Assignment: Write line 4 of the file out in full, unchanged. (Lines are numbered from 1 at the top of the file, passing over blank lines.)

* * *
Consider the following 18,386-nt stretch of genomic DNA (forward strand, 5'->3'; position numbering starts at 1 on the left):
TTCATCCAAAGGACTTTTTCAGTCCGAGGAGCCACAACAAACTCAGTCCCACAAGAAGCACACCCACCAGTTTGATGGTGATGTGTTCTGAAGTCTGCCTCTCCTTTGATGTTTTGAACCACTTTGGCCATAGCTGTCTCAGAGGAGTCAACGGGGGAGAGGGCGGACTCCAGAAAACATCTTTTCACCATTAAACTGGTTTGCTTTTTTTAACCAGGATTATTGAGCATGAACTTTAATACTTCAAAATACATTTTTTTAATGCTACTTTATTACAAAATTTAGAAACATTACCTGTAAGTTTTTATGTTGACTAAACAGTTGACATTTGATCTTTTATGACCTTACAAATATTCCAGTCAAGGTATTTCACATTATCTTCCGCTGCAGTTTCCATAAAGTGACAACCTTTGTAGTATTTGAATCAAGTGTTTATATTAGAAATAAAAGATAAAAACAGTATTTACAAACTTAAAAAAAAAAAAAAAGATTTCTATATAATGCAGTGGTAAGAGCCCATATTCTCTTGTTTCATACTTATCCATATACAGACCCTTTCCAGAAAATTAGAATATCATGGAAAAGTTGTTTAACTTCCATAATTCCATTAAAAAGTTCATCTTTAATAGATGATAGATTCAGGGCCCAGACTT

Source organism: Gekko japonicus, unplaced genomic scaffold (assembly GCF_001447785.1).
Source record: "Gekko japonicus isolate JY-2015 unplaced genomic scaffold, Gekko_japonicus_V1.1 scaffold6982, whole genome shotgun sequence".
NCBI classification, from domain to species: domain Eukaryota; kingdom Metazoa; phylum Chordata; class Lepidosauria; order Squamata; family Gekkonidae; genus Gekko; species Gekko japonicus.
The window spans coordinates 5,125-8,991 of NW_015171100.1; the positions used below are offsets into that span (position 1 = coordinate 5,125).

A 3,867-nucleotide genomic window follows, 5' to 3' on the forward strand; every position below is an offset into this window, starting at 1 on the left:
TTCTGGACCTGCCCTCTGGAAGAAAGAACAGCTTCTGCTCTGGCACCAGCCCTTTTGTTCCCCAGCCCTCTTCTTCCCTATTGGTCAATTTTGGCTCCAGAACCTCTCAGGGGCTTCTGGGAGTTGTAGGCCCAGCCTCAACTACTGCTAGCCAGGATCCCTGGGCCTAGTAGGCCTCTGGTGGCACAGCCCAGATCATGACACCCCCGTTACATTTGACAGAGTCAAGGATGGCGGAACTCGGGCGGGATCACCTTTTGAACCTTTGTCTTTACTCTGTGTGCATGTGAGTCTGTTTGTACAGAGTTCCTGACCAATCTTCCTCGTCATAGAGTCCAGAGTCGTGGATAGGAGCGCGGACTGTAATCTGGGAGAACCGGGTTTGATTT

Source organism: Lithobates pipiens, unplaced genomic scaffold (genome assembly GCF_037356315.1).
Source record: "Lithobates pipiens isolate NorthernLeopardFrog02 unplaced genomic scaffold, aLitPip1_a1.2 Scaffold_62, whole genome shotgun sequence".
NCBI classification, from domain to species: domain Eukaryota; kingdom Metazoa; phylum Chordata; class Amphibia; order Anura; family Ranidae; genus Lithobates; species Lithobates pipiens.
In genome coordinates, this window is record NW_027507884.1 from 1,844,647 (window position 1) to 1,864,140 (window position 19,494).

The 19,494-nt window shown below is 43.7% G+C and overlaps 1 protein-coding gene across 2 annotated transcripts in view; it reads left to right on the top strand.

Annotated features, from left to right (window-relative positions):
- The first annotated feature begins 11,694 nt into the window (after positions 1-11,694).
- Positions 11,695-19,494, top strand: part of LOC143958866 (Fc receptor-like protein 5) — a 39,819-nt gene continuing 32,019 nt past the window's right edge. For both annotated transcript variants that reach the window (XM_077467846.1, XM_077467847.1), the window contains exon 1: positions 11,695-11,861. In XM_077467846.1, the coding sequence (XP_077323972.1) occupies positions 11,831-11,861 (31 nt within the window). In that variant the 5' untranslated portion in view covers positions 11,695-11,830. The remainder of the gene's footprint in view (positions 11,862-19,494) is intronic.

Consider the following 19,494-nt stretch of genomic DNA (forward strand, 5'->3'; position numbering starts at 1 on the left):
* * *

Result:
Source record: "Gekko japonicus isolate JY-2015 unplaced genomic scaffold, Gekko_japonicus_V1.1 scaffold6982, whole genome shotgun sequence".